How to Film Your Pets

It may have escaped your attention, but this month is National Pet Month. Yep, those little balls of fluff and feathers have a whole month dedicated to celebrating them and their numerous achievements – things like making a right racket when the postman comes, or scratching your dear ol’ nan when she tries to pet little Buttons.


Ok, in all seriousness though, as it’s National Pet Month, we thought it’d be a great time to look at how best to capture those perfect pet moments. After all, they’re a part of the family, right? So you want to show them in their best light! With that in mind, here are our top tips for turning Sylvester into a star.

Plan Your Movie

Your beloved furball has a set routine, right? And the more time you spend with them, the more predictable they’ll become – and that’s when you strike! Like a panther (A panther with a video camera, that is)! If you know your pet will always give you a certain look after trotting in through the back-door, or always-always-always bounces when the doorbell rings, then take advantage of that to get shots you want.


Use Natural Light

The last thing you want is to blind your pet with some fancy lighting set up – it’s not Rachel McAdams or George Clooney you’re dealing with here. Not only that, they may get distracted by all the extra gubbins you’ve set up, and anyway, pet videos should be simple and straightforward, so you can capture them the way they are when there aren’t any cameras pointed at them.


Have Patience

Hey, you there, you’re not a performing seal, are you? Well, neither is your pet – unless you’re a seal trainer, of course. Just take your time with your pet. Keep your camera at the ready for when they do exactly what you want, but don’t get mad when they don’t. Simply wait, bide your time and pretty soon they’ll do the very thing you’re trying to film.

Get on Their Level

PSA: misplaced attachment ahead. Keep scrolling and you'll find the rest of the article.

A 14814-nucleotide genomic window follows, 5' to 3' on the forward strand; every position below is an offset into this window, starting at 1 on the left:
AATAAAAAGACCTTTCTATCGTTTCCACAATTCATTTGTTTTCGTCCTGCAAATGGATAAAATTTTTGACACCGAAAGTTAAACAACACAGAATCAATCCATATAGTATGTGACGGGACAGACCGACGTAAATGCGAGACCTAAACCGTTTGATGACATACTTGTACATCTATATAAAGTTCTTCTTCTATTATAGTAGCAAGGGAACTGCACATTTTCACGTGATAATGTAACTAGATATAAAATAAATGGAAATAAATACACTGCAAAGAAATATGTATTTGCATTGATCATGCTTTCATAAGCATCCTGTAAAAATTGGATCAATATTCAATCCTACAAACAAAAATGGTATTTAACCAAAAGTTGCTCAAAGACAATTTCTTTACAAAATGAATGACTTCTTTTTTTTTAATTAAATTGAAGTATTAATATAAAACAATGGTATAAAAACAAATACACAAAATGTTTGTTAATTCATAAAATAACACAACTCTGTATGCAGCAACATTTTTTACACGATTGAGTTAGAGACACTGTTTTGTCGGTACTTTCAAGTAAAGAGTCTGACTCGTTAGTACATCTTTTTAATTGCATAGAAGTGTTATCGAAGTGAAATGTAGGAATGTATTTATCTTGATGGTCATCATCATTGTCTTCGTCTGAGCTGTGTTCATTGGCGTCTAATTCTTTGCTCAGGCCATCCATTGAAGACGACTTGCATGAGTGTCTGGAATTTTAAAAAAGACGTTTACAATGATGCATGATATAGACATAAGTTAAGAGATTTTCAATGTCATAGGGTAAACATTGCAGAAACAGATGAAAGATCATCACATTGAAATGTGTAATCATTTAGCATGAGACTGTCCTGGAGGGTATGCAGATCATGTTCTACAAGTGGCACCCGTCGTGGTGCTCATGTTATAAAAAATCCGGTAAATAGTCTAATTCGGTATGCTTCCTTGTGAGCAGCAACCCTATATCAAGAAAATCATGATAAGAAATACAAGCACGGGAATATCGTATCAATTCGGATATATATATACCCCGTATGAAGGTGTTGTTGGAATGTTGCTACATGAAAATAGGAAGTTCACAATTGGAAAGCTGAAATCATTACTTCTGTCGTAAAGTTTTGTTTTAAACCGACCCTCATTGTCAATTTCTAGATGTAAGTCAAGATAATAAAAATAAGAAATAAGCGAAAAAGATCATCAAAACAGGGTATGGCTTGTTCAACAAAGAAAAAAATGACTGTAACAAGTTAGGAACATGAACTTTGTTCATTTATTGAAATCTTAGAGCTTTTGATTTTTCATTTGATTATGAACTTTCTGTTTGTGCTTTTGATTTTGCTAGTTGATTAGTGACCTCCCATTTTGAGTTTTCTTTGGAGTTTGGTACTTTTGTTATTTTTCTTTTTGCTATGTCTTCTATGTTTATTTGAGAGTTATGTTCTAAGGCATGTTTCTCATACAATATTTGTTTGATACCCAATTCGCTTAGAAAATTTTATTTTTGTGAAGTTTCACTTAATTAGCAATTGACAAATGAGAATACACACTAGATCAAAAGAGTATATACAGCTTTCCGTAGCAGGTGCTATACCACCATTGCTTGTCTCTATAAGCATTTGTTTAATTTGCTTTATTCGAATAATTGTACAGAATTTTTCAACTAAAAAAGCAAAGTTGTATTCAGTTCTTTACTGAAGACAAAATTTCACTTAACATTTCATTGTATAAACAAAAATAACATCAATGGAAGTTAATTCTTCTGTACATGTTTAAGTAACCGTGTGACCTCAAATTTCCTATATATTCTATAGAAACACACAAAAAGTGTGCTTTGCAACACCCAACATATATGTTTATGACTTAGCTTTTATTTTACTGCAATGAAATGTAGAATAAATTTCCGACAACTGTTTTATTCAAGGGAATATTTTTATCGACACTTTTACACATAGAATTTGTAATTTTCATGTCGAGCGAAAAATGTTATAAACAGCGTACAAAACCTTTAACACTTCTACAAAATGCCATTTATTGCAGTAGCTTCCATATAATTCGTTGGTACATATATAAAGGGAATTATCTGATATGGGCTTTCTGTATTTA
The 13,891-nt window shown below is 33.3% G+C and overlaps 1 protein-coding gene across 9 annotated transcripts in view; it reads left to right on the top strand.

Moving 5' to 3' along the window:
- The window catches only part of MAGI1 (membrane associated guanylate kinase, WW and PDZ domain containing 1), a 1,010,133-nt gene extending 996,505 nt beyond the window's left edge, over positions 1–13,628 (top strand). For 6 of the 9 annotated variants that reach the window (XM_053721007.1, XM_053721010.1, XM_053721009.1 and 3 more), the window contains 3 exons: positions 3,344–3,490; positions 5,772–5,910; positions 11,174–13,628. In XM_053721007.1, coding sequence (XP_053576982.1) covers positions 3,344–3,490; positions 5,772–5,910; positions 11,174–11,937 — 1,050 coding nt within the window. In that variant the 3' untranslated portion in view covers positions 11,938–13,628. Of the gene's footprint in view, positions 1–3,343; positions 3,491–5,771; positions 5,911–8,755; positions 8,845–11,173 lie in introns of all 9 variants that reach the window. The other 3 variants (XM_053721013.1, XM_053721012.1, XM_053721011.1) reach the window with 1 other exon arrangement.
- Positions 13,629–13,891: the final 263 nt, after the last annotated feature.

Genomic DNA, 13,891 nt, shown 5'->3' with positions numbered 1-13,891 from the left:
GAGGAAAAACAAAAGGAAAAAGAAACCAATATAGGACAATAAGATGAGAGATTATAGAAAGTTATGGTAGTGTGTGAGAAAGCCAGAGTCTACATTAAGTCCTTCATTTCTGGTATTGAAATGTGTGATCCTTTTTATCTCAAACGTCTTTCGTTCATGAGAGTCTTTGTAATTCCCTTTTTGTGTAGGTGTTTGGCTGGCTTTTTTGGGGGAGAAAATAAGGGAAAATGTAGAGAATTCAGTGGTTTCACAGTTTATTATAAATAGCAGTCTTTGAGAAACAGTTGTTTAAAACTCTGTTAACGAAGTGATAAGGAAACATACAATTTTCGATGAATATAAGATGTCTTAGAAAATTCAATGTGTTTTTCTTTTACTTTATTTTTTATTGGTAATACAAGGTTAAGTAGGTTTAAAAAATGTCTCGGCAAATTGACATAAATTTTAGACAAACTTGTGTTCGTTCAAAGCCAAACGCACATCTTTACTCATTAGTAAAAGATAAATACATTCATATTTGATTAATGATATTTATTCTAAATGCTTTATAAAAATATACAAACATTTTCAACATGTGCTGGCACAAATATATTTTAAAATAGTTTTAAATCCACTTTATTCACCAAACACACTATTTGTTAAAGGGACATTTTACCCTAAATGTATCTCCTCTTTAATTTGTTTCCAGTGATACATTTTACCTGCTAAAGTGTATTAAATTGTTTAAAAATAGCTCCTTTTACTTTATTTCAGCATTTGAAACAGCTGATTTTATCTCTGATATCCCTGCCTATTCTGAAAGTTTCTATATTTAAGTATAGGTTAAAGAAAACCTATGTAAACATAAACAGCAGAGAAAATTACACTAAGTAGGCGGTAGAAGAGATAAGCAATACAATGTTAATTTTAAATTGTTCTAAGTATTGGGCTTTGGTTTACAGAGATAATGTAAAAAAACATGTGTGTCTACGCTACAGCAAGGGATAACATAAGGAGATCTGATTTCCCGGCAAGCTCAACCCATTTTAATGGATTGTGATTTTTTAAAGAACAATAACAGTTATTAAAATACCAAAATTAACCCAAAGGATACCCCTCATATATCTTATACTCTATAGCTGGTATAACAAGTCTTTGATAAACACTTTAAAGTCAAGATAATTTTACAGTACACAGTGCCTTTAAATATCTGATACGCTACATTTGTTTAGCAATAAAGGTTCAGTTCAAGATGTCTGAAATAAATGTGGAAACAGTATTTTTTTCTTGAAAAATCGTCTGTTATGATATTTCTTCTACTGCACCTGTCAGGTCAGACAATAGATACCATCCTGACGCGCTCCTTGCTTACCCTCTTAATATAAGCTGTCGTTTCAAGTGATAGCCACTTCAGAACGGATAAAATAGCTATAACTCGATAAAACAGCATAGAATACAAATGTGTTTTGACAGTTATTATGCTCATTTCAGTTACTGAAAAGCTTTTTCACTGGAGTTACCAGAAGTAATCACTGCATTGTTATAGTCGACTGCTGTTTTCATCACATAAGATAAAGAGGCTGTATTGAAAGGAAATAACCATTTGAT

Unless your pet’s a six-foot mountain gorilla, you’re going to want to hunker down to their eye-level. And there are a few good reasons to do this: you’ll be able to show them off far better if you’re low and close; your film will have more impact by entering their world; and it makes the movie more interesting than just lumbering over them.


Bribe Them

Ok, so shoving a purse full of tenners won’t cut it, but if you really want your pet to do what you need them to do, don’t be above bribing them with treats. It’s the ol’ carrot and stick routine – only instead of a carrot, you’ll be using dog biscuits or cat-food. Unless it’s a rabbit, in which case you’ll probably want to stick with the carrot.


Show That Personality

Everyone’s got a personality (Well, usually!), and it’s no different for your pets. That’s the whole point of filming them, isn’t it? So you can let people see your pet as they are around you – whether it’s a surly kitten or a rabbit that thinks it’s a dog. Shooting the moments that best exemplifies your pet won’t only let others discover who they really are; it’s also perfect for reminding you of all their fab ways when you watch the movie back in years to come.

We’ve all heard the old saying: Never work with animals or children. Well, with any luck, these tips will mean that working with animals is a total cinch. Of course, you may well be yearning now to watch some of your old home movies featuring your pets. If so, we can help. We’re pros at transferring video to DVD, so you can watch it in a modern format on your TV today. If that’s what you need, all you have to do is contact us on 0800 592 433 and we’ll be utterly delighted to help.